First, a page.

By Claire Harlin
President Obama made a landmark announcement last month to grant deferred action to thousands of undocumented immigrants, and more than 100 locals packed the Solana Beach Presbyterian Church chapel on July 21 to find out how this change of policy affects them.
Immigration attorney Tammy Sumontha, who volunteers for a number of nonprofits, gave a presentation about how to apply for deferred action status, as well as how to avoid prevalent fraud and scams associated with the application process. She said that the application will not be made available through the federal government until Aug. 15, and any legal or notary organization or individual advertising (usually via Craigslist) that they can submit an application before that date is likely a scammer.
“Don’t go to a notario,” said Sumontha. “If you don’t qualify for deferred action, you could end up on the Department of Homeland Security’s (DHS) radar. Or worse, they could take your money and do nothing.”
The DHS action is geared toward young undocumented immigrants who came to the United States under the age of 16 and have been here for at least five years. They also have to be in school or have a degree, or be a military veteran. Requirements also include being under the age of 30 and not having a criminal record. Federal officials have stated that the policy change is meant to help DHS focus its resources on criminal threats.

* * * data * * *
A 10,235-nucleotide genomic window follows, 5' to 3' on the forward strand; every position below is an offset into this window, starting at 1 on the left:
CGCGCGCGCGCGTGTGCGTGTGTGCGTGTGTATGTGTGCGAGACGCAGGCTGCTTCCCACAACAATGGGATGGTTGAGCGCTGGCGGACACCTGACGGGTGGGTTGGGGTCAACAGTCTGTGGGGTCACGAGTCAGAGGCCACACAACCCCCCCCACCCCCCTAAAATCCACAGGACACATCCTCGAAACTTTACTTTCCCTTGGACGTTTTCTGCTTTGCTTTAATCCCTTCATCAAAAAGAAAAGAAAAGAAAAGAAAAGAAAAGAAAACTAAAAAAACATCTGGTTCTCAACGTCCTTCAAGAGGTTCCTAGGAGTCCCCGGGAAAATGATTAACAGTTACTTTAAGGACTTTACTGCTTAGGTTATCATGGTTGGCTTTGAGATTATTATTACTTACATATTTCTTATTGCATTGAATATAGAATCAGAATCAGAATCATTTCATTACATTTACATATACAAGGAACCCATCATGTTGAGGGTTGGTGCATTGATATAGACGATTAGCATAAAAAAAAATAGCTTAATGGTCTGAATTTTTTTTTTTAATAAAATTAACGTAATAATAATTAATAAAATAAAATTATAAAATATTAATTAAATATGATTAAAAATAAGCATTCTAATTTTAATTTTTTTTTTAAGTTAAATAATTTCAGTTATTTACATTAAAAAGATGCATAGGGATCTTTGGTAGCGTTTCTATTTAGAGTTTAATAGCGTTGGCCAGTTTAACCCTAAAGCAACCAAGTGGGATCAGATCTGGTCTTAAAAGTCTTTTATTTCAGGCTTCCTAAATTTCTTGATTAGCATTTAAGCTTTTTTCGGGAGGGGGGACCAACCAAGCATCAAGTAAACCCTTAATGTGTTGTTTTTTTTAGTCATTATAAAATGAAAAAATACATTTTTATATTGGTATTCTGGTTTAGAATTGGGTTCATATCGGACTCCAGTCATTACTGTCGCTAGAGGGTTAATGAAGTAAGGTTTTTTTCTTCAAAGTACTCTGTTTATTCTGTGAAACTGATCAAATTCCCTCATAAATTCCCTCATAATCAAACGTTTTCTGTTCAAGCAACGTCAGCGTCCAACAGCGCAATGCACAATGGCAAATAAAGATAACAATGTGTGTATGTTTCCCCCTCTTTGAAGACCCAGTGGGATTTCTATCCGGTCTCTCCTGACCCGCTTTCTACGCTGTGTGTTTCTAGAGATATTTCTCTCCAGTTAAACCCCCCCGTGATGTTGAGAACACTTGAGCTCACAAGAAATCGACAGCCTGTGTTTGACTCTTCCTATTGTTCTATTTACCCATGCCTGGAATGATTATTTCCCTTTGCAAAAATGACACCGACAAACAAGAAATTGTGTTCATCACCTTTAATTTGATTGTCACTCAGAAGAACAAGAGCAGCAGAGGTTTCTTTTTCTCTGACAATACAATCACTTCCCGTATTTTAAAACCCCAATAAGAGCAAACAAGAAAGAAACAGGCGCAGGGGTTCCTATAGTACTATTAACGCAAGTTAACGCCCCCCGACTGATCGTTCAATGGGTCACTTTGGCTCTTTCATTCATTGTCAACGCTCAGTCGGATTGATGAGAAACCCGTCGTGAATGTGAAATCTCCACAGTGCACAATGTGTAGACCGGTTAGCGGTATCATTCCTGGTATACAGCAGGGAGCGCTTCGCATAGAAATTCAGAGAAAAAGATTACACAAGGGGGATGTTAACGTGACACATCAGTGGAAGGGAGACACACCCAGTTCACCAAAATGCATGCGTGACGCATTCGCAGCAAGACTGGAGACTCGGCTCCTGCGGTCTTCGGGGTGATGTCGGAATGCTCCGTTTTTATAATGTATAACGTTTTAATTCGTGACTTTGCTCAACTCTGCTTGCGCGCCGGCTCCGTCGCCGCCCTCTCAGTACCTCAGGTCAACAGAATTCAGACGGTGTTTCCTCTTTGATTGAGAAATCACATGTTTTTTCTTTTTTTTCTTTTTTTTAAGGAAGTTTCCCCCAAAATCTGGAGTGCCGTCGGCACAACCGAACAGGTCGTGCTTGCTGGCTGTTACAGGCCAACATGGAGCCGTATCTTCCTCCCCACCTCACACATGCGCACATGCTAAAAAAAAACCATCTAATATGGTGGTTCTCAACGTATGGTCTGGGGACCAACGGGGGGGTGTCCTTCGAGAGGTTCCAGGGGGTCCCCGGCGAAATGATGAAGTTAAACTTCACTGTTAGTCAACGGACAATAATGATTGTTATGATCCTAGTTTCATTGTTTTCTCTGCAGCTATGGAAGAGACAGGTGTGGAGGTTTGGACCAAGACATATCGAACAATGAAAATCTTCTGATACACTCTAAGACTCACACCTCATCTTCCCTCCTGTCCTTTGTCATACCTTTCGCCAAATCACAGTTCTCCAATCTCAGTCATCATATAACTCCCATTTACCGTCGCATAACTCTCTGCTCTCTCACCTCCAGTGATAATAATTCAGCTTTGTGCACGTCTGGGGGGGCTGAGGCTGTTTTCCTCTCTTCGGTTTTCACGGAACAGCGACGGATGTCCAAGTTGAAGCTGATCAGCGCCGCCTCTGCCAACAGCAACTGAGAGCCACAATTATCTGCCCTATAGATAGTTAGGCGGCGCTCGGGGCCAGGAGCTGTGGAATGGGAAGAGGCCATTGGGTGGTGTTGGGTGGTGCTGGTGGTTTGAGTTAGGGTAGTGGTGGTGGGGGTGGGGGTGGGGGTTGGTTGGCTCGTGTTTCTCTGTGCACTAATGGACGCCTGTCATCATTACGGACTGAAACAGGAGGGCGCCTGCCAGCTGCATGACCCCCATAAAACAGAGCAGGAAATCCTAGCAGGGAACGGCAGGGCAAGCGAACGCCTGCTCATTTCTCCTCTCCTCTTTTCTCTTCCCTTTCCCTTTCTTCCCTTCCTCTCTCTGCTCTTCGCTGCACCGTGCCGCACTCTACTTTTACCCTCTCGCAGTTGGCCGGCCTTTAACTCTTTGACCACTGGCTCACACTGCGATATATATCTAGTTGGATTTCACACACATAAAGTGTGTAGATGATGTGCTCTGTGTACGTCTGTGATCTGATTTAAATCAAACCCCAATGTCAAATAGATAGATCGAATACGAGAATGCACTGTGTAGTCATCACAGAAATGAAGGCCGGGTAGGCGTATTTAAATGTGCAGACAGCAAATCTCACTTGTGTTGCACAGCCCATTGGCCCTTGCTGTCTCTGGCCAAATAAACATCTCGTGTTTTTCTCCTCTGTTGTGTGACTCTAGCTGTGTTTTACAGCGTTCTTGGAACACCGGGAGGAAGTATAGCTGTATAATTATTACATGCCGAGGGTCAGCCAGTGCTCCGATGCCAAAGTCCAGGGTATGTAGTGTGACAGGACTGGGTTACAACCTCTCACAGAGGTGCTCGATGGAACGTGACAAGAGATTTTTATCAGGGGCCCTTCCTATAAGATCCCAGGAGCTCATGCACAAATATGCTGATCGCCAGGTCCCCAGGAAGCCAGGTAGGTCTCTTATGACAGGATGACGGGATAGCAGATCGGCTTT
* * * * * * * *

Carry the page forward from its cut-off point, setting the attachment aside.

The deferred action status will be renewable in two-year increments, and will allow immigrants to seek work authorization (such as a driver’s license or Social Security number) to hold jobs legally in the United States.
Sumontha said the measure is not an executive order, meaning it was not ordered by U.S. President Barack Obama.
“Nothing about this will change if Obama is not in power, or a new president is elected,” she said. “This is a memorandum released by DHS, not the president.”
Those eligible to apply include those who already have pending deportation proceedings. Under the order, DHS and Immigration and Customs Enforcement (ICE) have been instructed to use prosecutorial discretion when encountering people who show proof of their status.
Sumontha said even though the application is not yet available, those who wish to apply should start gathering necessary documents now. This includes proof of residency, schooling and criminal records. She said it is not yet known exactly what documents the federal application will require.
She suggested getting an immigration attorney, and those who can’t afford an attorney can contact organizations that utilize pro bono lawyers. Reputable organizations include the Unitarian Universalist Refugee and Immigrations Services (www.uurise.org), Catholic Charities (www.ccdsd.org), and Casa Cornelia (www.casacornelia.org).
She also said to report any scams to the San Diego Immigrant Rights Consortium by calling (760) 239-7959. More information is available at www.immigrantsandiego.org or www.uscis.gov.